The medieval town in Central Ukraine that’s missing only one thing – tourists…
I don’t believe in sticking up a load of photos, accompanied by the minimum of text and telling the reader that they must go to such and such a place simply because it’s awesome and I’m telling you so. Sure, pictures are a great selling point for any destination but you need justification for such a statement, backed up by facts, some narrative and a few practicalities.
BUT, in this instance, I reckon I could write This is Kamyanets-Podilsky, it’s in Ukraine, it’s an incredible place, you should go visit and then let the photographs do the rest of the work!
View of the fortress from Turkish Bridge
It’s not that I’m saying our photos are incredible, although I do think they are one of our better sets, it’s more the subject matter that is incredible in this instance. Kamyanets-Podilsky is a stunningly, beautiful medieval town and I think even a 5-year could not fail to do it justice if you stuck a camera in their hand.
I think Lonely Planet describe the town perfectly with their opening couple of sentences in their Ukrainian guide;
Kamyanets-Podilsky is the sort of place that has writers lunging for their thesauruses in search of superlatives. Even words like ‘dramatic’, ‘stunning’ and ‘breathtaking’ just will not do.
Excerpt From: Lonely Planet. “Ukraine Travel Guide.” iBooks.
There are umpteen medieval towns in Europe, I know that but what makes Kamyanets-Podilsky unique is the fact that it has an undiscovered feel about it and, what’s more, attracts a fraction of the visitors that big names such as Carcassonne in France and Nuremberg in Germany draw in, for example. This is probably partly down to the ongoing conflict with Russia in the east of Ukraine, but I’ve got a feeling that Kamyanets-Podilsky was probably never on a par with such towns, even before the war started.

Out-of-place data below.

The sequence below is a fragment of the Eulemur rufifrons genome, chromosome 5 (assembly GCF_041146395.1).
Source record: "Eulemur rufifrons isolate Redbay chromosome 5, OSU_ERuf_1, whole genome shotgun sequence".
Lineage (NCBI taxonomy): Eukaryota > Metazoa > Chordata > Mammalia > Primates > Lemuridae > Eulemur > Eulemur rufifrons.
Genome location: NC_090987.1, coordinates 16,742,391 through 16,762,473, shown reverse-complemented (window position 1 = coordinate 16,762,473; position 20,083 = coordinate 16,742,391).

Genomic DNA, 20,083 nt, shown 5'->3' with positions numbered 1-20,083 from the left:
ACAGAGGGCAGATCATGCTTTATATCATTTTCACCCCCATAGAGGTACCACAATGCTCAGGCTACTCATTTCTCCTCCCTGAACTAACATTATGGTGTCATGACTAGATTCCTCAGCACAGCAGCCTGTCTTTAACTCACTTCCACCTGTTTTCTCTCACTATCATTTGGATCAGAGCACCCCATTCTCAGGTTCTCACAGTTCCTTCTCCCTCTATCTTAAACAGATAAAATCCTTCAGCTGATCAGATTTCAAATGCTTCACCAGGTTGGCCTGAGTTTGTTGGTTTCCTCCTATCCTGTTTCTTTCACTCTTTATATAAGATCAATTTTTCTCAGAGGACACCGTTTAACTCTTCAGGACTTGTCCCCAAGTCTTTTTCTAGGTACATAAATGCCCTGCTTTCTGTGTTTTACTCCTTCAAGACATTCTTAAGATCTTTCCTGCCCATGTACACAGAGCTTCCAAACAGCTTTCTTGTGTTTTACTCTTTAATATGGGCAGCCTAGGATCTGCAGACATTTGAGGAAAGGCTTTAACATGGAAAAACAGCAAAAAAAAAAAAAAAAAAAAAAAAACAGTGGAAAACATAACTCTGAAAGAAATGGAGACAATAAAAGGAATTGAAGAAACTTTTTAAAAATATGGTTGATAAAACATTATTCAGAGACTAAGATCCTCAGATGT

Holy Trinity Church
I put this last statement as much down to the fact that Ukraine, for some mind-boggling reason (well, mind-boggling to Kirsty and I plus a few other diehard travellers that we know who also love the country) just isn’t a popular tourist destination and that has helped keep Kamyanets-Podilsky under the tourist radar.
What is there to see and do in Kamyanets-Podilsky?
Look at the photos, I can’t be arsed to expand. Only kidding!
Kamyanets-Podilsky is situated in central Ukraine, 430km south-west of Kiev, 270km south-east of Lviv and not too far from the border with Moldova. The Old Town, i.e. the part that dates back to the Middle Ages, is situated on an island and surrounded by the Smotrych River canyon. This formed a natural moat and line of defence and the view from New Bridge (which links old Kamyanets-Podilsky with the New Town), as you approach the Old Town, wouldn’t look out of place in a Game of Thrones movie set.
Kamyanets-Podilsky’s centre piece is its picture postcard-looking fortress. It was created in the 10th century and began life as a wooden structure, but several centuries later was rebuilt using stone. The view across to the castle from the Turkish Bridge is superb but there are also two other vantage points worth checking out. There is a great view from within the grounds of the Cathedral of Saints Peter and Paul but our favourite vista was from the southern side of the fortress itself. Walk down the (sometimes) steep embankment on the backside of the fortress, through the small settlement of houses at the bottom and up the other side again and you’ll see a stone cross located in a field of wheat. The view from this point is wonderful, plus the location itself is a great place to sit and relax for a while. If you want to get the best photo, go in the afternoon when the sun will be behind you.
View of the fortress from the wheat field described above
And looking in the other direction
Back within the confines of the Old Town, there are two main squares, Armenian Market Square and Polish Market Square. There is more happening around the latter. Here you will find a few gelato stores, some restaurants and outdoor cafes as well as Kamyanets-Podilsky’s orange-coloured Town Hall (Ratusha). The bars and restaurants are only a little bit more expensive than other, regular Ukrainian cities – another sign that Kamyanets-Podilsky hasn’t yet hit the big time.